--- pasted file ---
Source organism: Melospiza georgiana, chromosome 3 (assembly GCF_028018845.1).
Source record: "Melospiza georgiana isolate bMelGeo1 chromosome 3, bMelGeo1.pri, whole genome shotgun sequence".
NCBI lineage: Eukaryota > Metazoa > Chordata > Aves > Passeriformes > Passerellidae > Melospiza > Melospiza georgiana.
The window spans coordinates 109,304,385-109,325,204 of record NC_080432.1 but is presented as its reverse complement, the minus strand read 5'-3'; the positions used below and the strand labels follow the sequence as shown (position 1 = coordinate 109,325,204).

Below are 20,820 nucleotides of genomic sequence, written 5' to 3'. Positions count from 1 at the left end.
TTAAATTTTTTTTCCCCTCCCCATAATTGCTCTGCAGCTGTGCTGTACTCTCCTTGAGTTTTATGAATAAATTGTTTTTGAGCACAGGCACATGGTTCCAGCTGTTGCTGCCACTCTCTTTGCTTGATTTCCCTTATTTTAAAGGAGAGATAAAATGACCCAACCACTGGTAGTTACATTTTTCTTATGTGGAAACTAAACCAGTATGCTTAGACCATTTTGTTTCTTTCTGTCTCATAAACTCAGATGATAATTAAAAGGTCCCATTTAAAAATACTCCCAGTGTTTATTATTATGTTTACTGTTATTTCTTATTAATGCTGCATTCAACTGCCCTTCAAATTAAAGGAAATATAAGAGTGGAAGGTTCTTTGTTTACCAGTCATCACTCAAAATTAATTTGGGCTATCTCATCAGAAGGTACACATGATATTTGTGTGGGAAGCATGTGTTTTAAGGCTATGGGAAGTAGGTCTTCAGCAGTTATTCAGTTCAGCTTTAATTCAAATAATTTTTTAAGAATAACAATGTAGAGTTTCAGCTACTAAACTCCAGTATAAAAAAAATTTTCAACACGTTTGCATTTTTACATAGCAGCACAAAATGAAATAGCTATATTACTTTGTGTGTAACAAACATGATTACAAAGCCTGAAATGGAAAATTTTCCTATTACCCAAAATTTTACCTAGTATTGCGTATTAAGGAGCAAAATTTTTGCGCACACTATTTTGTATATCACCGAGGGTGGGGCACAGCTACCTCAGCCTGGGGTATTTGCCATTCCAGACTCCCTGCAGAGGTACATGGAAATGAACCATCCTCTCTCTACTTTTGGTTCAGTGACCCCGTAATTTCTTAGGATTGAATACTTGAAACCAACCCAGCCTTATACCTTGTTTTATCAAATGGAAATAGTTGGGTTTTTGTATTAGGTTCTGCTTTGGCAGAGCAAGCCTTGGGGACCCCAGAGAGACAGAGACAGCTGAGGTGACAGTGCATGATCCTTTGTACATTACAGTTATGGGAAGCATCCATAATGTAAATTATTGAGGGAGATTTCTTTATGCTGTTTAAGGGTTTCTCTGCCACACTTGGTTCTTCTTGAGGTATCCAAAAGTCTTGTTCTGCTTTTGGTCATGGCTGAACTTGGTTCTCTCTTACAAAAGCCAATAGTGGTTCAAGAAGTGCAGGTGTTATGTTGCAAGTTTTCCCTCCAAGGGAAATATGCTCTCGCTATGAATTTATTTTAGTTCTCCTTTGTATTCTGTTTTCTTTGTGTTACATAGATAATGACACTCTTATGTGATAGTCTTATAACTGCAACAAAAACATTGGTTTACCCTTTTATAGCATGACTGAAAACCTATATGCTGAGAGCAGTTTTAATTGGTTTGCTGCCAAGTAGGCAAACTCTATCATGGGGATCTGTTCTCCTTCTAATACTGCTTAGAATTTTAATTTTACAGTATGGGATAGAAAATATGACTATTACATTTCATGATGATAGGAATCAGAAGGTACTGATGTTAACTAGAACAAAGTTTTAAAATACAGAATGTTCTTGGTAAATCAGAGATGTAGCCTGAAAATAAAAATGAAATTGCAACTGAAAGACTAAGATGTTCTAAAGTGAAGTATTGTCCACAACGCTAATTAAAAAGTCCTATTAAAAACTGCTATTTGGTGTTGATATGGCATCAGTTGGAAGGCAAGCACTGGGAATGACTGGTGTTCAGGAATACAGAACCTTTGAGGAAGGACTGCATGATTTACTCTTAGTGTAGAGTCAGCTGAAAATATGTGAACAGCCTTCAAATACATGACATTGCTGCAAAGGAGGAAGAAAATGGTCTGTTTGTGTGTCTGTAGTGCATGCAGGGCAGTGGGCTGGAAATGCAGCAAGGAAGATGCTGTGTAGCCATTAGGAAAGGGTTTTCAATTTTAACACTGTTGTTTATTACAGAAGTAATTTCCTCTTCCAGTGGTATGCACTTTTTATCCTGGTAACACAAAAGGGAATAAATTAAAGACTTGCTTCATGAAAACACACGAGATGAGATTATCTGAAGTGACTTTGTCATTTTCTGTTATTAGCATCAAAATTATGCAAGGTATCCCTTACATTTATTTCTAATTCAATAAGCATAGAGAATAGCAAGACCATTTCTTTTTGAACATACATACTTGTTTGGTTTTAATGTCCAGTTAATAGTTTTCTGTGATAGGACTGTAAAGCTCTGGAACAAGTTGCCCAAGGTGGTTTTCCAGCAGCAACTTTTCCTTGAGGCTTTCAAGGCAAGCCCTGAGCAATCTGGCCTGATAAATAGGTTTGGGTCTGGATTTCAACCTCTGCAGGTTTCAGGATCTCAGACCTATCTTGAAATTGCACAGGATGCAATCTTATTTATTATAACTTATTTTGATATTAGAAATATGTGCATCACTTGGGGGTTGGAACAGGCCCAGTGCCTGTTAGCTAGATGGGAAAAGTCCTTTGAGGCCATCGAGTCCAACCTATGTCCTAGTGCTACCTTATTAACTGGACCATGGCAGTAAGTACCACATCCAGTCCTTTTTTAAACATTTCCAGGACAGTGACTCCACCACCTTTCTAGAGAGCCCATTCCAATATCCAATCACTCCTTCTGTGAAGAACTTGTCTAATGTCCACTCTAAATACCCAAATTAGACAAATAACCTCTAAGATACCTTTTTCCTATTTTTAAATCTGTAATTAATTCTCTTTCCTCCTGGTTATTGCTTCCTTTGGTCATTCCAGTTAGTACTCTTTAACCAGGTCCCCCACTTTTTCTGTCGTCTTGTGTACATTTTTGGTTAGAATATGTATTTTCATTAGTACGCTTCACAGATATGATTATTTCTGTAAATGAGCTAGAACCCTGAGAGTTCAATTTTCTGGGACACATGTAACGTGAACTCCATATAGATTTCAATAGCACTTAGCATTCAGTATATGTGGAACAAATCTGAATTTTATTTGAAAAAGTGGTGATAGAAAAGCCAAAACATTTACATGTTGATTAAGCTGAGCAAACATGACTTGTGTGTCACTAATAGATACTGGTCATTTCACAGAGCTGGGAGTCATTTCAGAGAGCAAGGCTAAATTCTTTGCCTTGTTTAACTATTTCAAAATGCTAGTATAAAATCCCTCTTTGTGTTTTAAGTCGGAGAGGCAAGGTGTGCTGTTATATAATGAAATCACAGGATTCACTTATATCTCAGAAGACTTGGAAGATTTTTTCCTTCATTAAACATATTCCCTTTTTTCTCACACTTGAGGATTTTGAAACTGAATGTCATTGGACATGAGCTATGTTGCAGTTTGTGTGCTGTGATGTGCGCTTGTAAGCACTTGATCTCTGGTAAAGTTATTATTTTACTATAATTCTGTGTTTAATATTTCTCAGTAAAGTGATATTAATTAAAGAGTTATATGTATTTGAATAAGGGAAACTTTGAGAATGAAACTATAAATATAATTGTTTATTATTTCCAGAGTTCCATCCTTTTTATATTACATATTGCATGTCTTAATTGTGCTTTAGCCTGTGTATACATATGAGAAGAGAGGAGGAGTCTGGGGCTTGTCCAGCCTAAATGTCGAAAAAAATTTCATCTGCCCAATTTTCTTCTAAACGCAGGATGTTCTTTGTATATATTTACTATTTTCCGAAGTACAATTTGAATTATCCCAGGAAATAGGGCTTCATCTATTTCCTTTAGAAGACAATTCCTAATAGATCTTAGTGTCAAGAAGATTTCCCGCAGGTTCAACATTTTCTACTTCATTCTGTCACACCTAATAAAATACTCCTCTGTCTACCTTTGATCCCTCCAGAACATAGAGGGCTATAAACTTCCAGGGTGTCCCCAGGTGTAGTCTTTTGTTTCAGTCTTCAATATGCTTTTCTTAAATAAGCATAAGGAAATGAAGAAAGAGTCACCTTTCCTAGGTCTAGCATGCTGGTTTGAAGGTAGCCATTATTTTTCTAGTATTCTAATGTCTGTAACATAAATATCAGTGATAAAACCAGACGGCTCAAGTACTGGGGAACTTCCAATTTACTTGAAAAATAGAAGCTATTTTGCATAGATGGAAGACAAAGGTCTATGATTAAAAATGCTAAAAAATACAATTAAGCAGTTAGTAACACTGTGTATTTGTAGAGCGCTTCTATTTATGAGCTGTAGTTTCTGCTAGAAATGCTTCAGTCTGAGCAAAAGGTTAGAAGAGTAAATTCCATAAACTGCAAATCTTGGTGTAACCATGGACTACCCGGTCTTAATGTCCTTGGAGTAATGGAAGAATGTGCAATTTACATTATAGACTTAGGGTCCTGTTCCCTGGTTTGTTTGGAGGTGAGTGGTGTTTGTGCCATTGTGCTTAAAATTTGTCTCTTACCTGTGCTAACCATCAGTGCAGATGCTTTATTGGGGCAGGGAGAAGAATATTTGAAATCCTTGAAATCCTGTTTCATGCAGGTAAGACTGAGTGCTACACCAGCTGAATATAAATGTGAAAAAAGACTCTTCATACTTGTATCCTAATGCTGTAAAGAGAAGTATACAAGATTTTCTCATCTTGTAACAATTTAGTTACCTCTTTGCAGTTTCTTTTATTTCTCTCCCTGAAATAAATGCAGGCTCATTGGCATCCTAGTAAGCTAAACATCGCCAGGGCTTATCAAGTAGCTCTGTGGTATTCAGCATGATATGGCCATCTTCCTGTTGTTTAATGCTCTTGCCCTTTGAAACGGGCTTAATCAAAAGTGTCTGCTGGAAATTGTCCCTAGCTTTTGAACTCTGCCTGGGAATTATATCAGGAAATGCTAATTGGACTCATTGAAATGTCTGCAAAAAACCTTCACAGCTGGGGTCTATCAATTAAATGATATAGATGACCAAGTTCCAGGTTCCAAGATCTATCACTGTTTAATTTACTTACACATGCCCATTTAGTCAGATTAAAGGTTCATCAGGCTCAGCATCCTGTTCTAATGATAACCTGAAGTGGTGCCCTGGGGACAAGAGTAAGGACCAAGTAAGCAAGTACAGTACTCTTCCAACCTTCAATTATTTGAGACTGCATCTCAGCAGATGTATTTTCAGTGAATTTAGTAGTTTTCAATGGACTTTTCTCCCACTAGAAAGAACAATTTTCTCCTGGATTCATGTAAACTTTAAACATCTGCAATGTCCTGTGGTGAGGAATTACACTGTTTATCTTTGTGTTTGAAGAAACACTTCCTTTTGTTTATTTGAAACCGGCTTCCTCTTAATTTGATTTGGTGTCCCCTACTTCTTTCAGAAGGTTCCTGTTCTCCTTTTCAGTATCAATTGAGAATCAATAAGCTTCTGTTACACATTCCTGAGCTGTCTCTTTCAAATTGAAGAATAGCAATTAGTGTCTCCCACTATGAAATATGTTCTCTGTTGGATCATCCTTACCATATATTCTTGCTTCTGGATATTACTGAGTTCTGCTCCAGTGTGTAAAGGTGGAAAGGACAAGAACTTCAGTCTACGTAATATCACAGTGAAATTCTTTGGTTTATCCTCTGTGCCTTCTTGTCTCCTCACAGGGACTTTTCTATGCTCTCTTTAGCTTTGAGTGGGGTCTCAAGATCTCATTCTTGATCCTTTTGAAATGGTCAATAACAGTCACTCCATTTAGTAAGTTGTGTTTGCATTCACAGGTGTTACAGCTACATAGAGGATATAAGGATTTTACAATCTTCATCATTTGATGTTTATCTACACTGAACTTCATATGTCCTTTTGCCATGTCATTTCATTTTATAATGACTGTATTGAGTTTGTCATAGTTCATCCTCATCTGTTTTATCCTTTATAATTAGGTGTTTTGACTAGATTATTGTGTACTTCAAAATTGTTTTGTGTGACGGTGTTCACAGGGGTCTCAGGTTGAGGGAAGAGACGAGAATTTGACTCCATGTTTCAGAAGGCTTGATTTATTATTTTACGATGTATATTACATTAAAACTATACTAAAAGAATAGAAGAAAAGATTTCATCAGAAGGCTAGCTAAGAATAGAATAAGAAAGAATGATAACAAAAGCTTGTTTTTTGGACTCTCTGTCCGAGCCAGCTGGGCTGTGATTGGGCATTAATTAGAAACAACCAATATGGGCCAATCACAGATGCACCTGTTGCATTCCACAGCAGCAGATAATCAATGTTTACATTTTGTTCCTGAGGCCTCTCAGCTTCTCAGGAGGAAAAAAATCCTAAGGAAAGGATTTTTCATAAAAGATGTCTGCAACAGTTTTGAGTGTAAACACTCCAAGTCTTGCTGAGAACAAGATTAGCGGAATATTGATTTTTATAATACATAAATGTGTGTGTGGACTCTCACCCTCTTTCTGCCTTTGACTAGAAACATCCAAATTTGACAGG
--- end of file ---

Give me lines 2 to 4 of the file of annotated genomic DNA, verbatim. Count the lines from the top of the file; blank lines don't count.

Source record: "Melospiza georgiana isolate bMelGeo1 chromosome 3, bMelGeo1.pri, whole genome shotgun sequence".
NCBI lineage: Eukaryota > Metazoa > Chordata > Aves > Passeriformes > Passerellidae > Melospiza > Melospiza georgiana.
The window spans coordinates 109,304,385-109,325,204 of record NC_080432.1 but is presented as its reverse complement, the minus strand read 5'-3'; the positions used below and the strand labels follow the sequence as shown (position 1 = coordinate 109,325,204).